Tuesday, July 17, 2012

Sonnet: Stressed Out!

The vote was four for more sonnets and three against which is net of one. So you all just get one. Enjoy!

Stressed Out!

I am filled, containing nothing left.
My emotion has been taken away.
Feeling, sensitivity pass bereft.
This burden we can not attempt pay.
Normal paths close into our face
“What is the point!” We plead and pray.
This is a challenge I dare never race. 
Yet the task has led me to a fray.
We say, “Where is the end and at what price!?
I have lost track of who and what is dear...
Please help me I request just a slice,
just a little comfort and less to fear.”
Onward time passes and after a pout
with some help I am not stressed out.

I wrote this July 11th this year. It's kind of a culmination of a few things that were happening to me the last few weeks. The tendonitis in my foot, projects that were taking longer for me to complete than I considered appropriate, and some social differences. I was somewhat unresponsive as I felt more overwhelmed. I dealt with the feelings of failures by retreating into my shell. Having come out the other side of this phase, I realize how ridiculous that was. I could have organized my thoughts much faster by discussing them with the appropriate parties. Thus the word pout in there. No one like to admit pouting, but it was the truth.

Since I only plan to post one of these for the foreseeable future permit me to explain why I like writing poetry. It is the ultimate aesthetic expression of written language. I feel they enhance my vocabulary and exercise sentence structure. I like writing sonnets because they are long enough to send a message but short enough that I can typically pop one out in less than an hour and I don't get bored rereading it. Plus, they have an organization. Which Stressed Out! does not follow strictly speaking. I like (and write) the English sonnets because that's what I first learned although I am open to new styles. For those of you that don't know, the line structure is iambic pentameter, which means ten syllables total in five groups of unstressed/stressed syllables. An easy example from above is the word "Please" at the beginning of the 11th line. Think of it as "pl-EASE". Then the rhyming scheme is ababcdcdefefgg, although b and d are the same above, so I would get in trouble for that depending on the English teacher. The final question you might be wondering is how often I do this? Typically every month or two. In the last two and a half years since I started I have only written 18.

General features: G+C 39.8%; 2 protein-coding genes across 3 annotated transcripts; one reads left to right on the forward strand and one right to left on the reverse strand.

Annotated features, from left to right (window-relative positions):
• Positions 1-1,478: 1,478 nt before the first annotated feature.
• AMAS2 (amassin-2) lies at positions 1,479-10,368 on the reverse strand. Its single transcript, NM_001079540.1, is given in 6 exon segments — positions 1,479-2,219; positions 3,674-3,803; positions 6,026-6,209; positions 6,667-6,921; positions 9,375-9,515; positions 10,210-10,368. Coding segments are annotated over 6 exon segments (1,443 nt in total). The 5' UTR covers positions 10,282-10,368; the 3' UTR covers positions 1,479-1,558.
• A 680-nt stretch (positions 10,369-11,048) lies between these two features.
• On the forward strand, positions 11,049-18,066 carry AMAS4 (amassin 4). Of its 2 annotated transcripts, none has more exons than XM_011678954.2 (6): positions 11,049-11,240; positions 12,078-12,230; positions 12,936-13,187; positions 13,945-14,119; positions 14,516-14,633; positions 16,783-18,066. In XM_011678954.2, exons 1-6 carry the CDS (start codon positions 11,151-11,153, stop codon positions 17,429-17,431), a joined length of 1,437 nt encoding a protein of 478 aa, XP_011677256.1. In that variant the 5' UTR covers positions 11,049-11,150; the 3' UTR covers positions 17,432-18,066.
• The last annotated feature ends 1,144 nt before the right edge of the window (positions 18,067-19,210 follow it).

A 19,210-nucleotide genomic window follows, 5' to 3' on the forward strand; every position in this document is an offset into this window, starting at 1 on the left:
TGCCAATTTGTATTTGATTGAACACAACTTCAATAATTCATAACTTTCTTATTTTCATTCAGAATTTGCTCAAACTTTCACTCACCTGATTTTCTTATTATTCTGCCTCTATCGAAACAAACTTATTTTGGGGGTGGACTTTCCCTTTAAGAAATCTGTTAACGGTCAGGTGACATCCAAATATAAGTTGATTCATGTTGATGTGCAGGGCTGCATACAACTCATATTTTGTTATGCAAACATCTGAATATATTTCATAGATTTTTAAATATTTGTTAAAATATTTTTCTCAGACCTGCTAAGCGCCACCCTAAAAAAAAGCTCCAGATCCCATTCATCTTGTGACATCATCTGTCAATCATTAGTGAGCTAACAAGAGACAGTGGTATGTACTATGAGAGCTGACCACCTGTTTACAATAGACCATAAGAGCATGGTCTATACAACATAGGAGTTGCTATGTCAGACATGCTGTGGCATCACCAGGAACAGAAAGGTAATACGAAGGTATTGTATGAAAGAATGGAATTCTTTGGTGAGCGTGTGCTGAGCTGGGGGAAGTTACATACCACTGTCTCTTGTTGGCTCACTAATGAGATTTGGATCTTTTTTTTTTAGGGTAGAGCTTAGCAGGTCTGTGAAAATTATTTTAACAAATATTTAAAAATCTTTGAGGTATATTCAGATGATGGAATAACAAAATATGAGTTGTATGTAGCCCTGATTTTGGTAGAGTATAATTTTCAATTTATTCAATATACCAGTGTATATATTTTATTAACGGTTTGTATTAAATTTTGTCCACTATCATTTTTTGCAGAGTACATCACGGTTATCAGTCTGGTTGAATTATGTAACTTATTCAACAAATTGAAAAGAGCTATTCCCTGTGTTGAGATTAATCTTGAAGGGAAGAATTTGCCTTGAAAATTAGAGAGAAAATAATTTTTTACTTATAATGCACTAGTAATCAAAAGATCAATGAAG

Your mission (should you choose to accept it): Write a poem. You don't have to tell anyone, Haikus totally count, but you aren't allowed to start with "roses are red, violets are blue..."


  1. Now I want to see another one of your poems.

  2. I will publish more. Probably not in the next few weeks. I don't write a whole lot of them. But I do like sharing them. There will be more.


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